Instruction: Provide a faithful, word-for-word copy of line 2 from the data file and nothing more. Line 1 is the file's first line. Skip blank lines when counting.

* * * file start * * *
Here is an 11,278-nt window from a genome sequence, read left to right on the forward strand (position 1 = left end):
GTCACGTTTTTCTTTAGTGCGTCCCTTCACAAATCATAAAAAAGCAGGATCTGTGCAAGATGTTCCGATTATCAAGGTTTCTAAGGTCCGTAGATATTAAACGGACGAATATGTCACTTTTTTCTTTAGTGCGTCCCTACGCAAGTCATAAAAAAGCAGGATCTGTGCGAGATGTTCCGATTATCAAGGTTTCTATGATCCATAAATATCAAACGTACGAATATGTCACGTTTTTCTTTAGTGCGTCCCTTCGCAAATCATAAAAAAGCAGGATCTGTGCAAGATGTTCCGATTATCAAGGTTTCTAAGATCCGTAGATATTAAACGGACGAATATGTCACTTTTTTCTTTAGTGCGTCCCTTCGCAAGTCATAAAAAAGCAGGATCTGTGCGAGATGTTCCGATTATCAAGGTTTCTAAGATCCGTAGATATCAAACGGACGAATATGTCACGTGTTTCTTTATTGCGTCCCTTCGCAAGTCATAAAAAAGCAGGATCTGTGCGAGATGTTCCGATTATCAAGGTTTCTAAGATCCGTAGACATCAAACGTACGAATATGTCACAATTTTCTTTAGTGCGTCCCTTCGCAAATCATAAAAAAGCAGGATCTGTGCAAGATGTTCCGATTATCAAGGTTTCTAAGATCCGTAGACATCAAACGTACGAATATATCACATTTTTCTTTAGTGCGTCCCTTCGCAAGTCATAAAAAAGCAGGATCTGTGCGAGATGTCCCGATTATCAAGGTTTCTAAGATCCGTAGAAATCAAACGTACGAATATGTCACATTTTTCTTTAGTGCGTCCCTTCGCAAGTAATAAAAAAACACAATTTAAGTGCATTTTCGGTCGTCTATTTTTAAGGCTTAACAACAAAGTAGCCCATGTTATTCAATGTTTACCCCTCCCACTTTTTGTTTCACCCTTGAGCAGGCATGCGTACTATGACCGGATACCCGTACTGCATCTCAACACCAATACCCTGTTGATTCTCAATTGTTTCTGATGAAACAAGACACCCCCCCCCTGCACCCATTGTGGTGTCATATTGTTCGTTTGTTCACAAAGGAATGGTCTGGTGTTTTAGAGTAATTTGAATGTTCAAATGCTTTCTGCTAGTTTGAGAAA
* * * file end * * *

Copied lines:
GTCACGTTTTTCTTTAGTGCGTCCCTTCACAAATCATAAAAAAGCAGGATCTGTGCAAGATGTTCCGATTATCAAGGTTTCTAAGGTCCGTAGATATTAAACGGACGAATATGTCACTTTTTTCTTTAGTGCGTCCCTACGCAAGTCATAAAAAAGCAGGATCTGTGCGAGATGTTCCGATTATCAAGGTTTCTATGATCCATAAATATCAAACGTACGAATATGTCACGTTTTTCTTTAGTGCGTCCCTTCGCAAATCATAAAAAAGCAGGATCTGTGCAAGATGTTCCGATTATCAAGGTTTCTAAGATCCGTAGATATTAAACGGACGAATATGTCACTTTTTTCTTTAGTGCGTCCCTTCGCAAGTCATAAAAAAGCAGGATCTGTGCGAGATGTTCCGATTATCAAGGTTTCTAAGATCCGTAGATATCAAACGGACGAATATGTCACGTGTTTCTTTATTGCGTCCCTTCGCAAGTCATAAAAAAGCAGGATCTGTGCGAGATGTTCCGATTATCAAGGTTTCTAAGATCCGTAGACATCAAACGTACGAATATGTCACAATTTTCTTTAGTGCGTCCCTTCGCAAATCATAAAAAAGCAGGATCTGTGCAAGATGTTCCGATTATCAAGGTTTCTAAGATCCGTAGACATCAAACGTACGAATATATCACATTTTTCTTTAGTGCGTCCCTTCGCAAGTCATAAAAAAGCAGGATCTGTGCGAGATGTCCCGATTATCAAGGTTTCTAAGATCCGTAGAAATCAAACGTACGAATATGTCACATTTTTCTTTAGTGCGTCCCTTCGCAAGTAATAAAAAAACACAATTTAAGTGCATTTTCGGTCGTCTATTTTTAAGGCTTAACAACAAAGTAGCCCATGTTATTCAATGTTTACCCCTCCCACTTTTTGTTTCACCCTTGAGCAGGCATGCGTACTATGACCGGATACCCGTACTGCATCTCAACACCAATACCCTGTTGATTCTCAATTGTTTCTGATGAAACAAGACACCCCCCCCCTGCACCCATTGTGGTGTCATATTGTTCGTTTGTTCACAAAGGAATGGTCTGGTGTTTTAGAGTAATTTGAATGTTCAAATGCTTTCTGCTAGTTTGAGAAA